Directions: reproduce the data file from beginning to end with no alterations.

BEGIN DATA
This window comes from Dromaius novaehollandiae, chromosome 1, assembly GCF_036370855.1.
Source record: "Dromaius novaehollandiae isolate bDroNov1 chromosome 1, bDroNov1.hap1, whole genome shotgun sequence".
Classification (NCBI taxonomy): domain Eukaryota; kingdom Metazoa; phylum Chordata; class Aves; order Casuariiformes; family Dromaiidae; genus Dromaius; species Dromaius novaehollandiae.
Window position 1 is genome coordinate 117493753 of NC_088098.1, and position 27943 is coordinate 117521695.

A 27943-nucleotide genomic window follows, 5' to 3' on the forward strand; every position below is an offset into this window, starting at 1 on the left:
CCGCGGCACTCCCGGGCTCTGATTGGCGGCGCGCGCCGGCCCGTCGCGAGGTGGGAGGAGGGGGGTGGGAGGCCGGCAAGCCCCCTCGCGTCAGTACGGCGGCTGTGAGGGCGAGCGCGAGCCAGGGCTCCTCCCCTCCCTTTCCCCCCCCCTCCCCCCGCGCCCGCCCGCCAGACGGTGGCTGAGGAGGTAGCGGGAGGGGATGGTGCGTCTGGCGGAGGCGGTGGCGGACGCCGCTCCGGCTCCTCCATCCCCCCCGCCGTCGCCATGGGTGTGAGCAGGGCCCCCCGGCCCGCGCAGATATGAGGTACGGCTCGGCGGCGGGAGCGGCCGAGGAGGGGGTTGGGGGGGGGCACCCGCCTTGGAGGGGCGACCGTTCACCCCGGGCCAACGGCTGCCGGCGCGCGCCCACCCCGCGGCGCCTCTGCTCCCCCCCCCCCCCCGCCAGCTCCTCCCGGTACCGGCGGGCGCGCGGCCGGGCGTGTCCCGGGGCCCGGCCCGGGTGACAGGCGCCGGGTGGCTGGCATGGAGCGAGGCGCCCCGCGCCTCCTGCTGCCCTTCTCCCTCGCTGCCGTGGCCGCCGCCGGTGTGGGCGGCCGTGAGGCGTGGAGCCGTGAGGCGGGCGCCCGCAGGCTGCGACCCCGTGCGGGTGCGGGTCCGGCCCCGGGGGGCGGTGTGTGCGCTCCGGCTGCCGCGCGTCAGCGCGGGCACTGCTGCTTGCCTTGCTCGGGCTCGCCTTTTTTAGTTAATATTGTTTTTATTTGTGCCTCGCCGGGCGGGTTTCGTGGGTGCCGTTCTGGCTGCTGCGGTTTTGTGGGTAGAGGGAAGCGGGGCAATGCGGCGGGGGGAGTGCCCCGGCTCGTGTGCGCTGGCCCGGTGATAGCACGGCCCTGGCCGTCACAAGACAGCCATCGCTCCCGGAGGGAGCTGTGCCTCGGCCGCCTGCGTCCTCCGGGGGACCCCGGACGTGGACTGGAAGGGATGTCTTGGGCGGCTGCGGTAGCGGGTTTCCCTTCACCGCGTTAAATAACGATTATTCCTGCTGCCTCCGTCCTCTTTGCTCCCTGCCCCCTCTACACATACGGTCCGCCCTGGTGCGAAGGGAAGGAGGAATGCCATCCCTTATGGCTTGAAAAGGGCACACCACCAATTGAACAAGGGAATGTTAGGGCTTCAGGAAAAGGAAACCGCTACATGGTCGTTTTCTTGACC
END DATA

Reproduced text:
This window comes from Dromaius novaehollandiae, chromosome 1, assembly GCF_036370855.1.
Source record: "Dromaius novaehollandiae isolate bDroNov1 chromosome 1, bDroNov1.hap1, whole genome shotgun sequence".
Classification (NCBI taxonomy): domain Eukaryota; kingdom Metazoa; phylum Chordata; class Aves; order Casuariiformes; family Dromaiidae; genus Dromaius; species Dromaius novaehollandiae.
Window position 1 is genome coordinate 117493753 of NC_088098.1, and position 27943 is coordinate 117521695.

A 27943-nucleotide genomic window follows, 5' to 3' on the forward strand; every position below is an offset into this window, starting at 1 on the left:
CCGCGGCACTCCCGGGCTCTGATTGGCGGCGCGCGCCGGCCCGTCGCGAGGTGGGAGGAGGGGGGTGGGAGGCCGGCAAGCCCCCTCGCGTCAGTACGGCGGCTGTGAGGGCGAGCGCGAGCCAGGGCTCCTCCCCTCCCTTTCCCCCCCCCTCCCCCCGCGCCCGCCCGCCAGACGGTGGCTGAGGAGGTAGCGGGAGGGGATGGTGCGTCTGGCGGAGGCGGTGGCGGACGCCGCTCCGGCTCCTCCATCCCCCCCGCCGTCGCCATGGGTGTGAGCAGGGCCCCCCGGCCCGCGCAGATATGAGGTACGGCTCGGCGGCGGGAGCGGCCGAGGAGGGGGTTGGGGGGGGGCACCCGCCTTGGAGGGGCGACCGTTCACCCCGGGCCAACGGCTGCCGGCGCGCGCCCACCCCGCGGCGCCTCTGCTCCCCCCCCCCCCCCGCCAGCTCCTCCCGGTACCGGCGGGCGCGCGGCCGGGCGTGTCCCGGGGCCCGGCCCGGGTGACAGGCGCCGGGTGGCTGGCATGGAGCGAGGCGCCCCGCGCCTCCTGCTGCCCTTCTCCCTCGCTGCCGTGGCCGCCGCCGGTGTGGGCGGCCGTGAGGCGTGGAGCCGTGAGGCGGGCGCCCGCAGGCTGCGACCCCGTGCGGGTGCGGGTCCGGCCCCGGGGGGCGGTGTGTGCGCTCCGGCTGCCGCGCGTCAGCGCGGGCACTGCTGCTTGCCTTGCTCGGGCTCGCCTTTTTTAGTTAATATTGTTTTTATTTGTGCCTCGCCGGGCGGGTTTCGTGGGTGCCGTTCTGGCTGCTGCGGTTTTGTGGGTAGAGGGAAGCGGGGCAATGCGGCGGGGGGAGTGCCCCGGCTCGTGTGCGCTGGCCCGGTGATAGCACGGCCCTGGCCGTCACAAGACAGCCATCGCTCCCGGAGGGAGCTGTGCCTCGGCCGCCTGCGTCCTCCGGGGGACCCCGGACGTGGACTGGAAGGGATGTCTTGGGCGGCTGCGGTAGCGGGTTTCCCTTCACCGCGTTAAATAACGATTATTCCTGCTGCCTCCGTCCTCTTTGCTCCCTGCCCCCTCTACACATACGGTCCGCCCTGGTGCGAAGGGAAGGAGGAATGCCATCCCTTATGGCTTGAAAAGGGCACACCACCAATTGAACAAGGGAATGTTAGGGCTTCAGGAAAAGGAAACCGCTACATGGTCGTTTTCTTGACC